“He manages our Buckeye chicken population from birth to maturity,” she said. “In fact, we call him the Chicken Meister.”
Following his parents’ vision for sustainability on their “Prairie Ann Homestead,” Jordan helps in all phases of the family garden. He’s even created his own personal plot, consisting of melons, squash and occasionally pumpkins.
“Jordan has learned so much about animal husbandry, working hard on a farm, carpentry skills, gardening and being a wonderful son.” Bottoms said. “He is following in the footsteps of his dad. He works hard and shows respect to anyone he meets, he is detailed and humble. He respects animals and enjoys the whole process of living on a small farm.”
As a big brother, Hiller became a tutor as well as student.
“I teach my younger siblings animal husbandry with poultry,” he said. “All of us have our own chores and play an integral part in our farm. My 12-year-old sister, Jessica, and I both have our own chores; my little brothers, Benjamin and Levi, will also watch us and learn. Other times, we do chores together and we can get stuff done.”
Part of that “stuff” might soon include dryland farming “once we get the right equipment,” Hiller said.
If manners, courtesy and respect are the right equipment as far as social interaction goes, this young man already has what it takes. His conversations are automatically laced with “ma’am” and “sir,” and the courteous titles are genuine, not forced or stiff. When asked if he immediately felt at-home after moving to the large acreage, that respect immediately came through.
“Yes ma’am, I enjoy working with all types of animals all the time. I remember being so excited to get our 20 chickens, and now we have grown our operation to 25 laying hens, two breeding roosters, 13 meat birds, five turkeys, and four turkey chicks.”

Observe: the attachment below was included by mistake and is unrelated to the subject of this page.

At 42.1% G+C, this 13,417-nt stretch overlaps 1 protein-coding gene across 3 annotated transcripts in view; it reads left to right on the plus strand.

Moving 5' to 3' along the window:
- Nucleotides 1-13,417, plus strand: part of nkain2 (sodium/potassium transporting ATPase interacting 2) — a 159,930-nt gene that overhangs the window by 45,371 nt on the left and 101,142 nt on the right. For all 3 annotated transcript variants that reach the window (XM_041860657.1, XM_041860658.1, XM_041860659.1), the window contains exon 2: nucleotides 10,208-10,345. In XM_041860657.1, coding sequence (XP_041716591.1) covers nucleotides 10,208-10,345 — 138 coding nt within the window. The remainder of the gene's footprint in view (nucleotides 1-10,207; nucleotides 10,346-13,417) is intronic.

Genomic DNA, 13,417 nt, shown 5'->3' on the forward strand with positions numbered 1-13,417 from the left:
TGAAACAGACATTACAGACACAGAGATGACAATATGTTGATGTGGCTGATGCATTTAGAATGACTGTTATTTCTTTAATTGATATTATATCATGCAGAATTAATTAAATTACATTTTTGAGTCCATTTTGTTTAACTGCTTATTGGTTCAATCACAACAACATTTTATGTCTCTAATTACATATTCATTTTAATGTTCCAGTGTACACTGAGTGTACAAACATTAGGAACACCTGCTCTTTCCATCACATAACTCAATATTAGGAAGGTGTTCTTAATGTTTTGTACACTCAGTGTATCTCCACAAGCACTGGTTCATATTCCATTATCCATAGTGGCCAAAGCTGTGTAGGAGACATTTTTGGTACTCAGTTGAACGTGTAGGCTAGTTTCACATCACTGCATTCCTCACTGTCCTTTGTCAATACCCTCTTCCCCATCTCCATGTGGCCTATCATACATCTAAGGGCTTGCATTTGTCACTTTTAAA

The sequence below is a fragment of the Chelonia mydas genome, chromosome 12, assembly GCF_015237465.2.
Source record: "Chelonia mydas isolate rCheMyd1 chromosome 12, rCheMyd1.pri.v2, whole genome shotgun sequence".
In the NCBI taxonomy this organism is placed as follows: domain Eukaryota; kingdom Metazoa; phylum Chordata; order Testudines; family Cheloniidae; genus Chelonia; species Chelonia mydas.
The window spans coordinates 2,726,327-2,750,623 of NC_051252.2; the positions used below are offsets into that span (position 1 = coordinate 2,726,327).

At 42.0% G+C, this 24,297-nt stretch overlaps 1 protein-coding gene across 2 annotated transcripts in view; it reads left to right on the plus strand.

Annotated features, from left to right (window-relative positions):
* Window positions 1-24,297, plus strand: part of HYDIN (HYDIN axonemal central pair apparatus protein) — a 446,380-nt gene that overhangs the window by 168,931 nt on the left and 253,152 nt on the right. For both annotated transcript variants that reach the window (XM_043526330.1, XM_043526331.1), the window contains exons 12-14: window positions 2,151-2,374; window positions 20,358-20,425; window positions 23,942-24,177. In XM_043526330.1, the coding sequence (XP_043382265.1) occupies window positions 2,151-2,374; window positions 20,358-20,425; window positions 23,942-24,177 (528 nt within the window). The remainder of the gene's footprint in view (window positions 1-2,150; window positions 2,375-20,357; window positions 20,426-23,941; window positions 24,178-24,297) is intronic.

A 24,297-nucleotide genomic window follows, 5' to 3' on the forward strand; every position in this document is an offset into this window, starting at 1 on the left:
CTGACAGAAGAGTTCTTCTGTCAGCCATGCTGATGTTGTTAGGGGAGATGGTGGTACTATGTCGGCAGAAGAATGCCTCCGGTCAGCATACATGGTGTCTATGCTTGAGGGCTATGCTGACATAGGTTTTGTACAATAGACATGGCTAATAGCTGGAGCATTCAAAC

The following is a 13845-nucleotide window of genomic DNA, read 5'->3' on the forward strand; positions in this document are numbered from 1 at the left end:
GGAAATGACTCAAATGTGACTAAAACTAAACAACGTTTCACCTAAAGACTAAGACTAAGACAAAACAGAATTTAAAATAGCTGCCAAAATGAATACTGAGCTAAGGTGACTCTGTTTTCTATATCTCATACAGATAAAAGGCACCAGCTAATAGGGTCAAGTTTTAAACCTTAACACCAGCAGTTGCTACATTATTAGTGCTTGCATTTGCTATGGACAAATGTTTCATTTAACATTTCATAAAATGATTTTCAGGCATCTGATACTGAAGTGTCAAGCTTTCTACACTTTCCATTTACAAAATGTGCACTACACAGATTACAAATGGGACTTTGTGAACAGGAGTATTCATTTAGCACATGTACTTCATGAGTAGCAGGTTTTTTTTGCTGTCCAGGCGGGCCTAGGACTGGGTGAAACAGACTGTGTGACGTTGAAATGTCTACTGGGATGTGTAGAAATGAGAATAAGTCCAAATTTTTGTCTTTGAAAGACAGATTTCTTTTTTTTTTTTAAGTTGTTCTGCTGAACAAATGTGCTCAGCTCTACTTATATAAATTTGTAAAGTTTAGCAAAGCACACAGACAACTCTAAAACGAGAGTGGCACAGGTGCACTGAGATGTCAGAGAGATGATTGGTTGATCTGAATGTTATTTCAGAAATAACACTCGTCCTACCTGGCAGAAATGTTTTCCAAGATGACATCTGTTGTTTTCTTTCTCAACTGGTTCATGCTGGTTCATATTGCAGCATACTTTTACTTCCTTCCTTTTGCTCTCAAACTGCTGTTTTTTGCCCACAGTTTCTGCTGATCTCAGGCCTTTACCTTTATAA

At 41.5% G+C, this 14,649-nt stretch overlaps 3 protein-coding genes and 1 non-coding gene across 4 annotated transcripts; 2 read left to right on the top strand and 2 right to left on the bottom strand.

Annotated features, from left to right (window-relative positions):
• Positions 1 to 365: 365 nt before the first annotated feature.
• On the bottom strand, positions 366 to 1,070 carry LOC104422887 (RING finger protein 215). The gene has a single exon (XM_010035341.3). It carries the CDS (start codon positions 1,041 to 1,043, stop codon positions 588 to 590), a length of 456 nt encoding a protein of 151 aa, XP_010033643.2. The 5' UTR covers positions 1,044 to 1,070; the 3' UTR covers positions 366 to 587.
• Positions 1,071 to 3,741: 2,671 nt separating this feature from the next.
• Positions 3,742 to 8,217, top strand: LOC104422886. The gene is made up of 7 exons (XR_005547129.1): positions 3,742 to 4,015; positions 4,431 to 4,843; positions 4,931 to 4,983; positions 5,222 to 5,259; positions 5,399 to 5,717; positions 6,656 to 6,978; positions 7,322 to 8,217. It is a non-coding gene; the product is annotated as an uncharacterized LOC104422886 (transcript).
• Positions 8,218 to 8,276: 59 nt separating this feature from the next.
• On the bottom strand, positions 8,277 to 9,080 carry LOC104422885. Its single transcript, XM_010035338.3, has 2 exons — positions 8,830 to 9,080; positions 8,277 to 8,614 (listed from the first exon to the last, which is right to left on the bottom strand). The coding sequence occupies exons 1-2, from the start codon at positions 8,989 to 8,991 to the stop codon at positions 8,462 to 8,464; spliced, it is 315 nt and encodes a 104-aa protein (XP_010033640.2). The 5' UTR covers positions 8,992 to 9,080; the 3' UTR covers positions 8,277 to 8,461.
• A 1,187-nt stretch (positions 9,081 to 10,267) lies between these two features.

Incredible in our casually abrupt, lol, bff, sometimes downright rude and otherwise social media-crazed society. A teen not glued 24/7 to a Smartphone is a most unique and refreshing individual indeed.
”My parents have instilled strong character traits in my upbringing: hard working, being respectable, listening, team player, understanding, honest and always eager to learn,” Hiller said. “I’m highly-motivated and enjoy working on farms. I also have a broad skill set for gardening, raising chickens, shop/carpentry work and hay hauling. I’m dependable and I see the job through with all of my heart.”
If that almost sounds like a resume it’s because it is. Hiller is seeking part-time farmhand work in the Pierce area. He wants to absorb as much ag information and experience as possible.
A down-the-road neighbor, Virgil Taylor, owns two black Percheron draft horses. In 2017, Hiller accompanied them to the Eternal Hope Equestrian Centre Training Show and Fundraiser in Wellington, Colo. Serving as apprentice groom and assistant, he was thrilled when Taylor’s team took first and second place ribbons. Hiller happily anticipates participating in multiple similar shows this year, possibly even driving Mike and Max in youth classes.
After just 2½ years on the family’s 90-acres, this impressive teen has developed a clear vision for his future.
“I plan to always live on a farm because it is such a better way of life and you are so much more sustainable,” he said. “I love raising and taking care of all kinds of animals. With my family and the farm, you really can’t get much better. It is so diverse and such a great learning experience.”
Expressing a philosophy absolutely contrary to many of his peers’ issues with boredom and substance abuse issues he continued, “One of the greatest reasons I enjoy farm life is the fact that you’re always busy and you don’t have time to get into trouble. So I guess you could say I’m addicted to the farm life.”
Anyone near Pierce who would like to chat with this reliable young man about lending a hand on their farm or ranch can call Jordan Hiller at (720) 308-0089. ❖
— Metzger is a freelance writer from Fort Collins, Colo. She can be reached at firstname.lastname@example.org.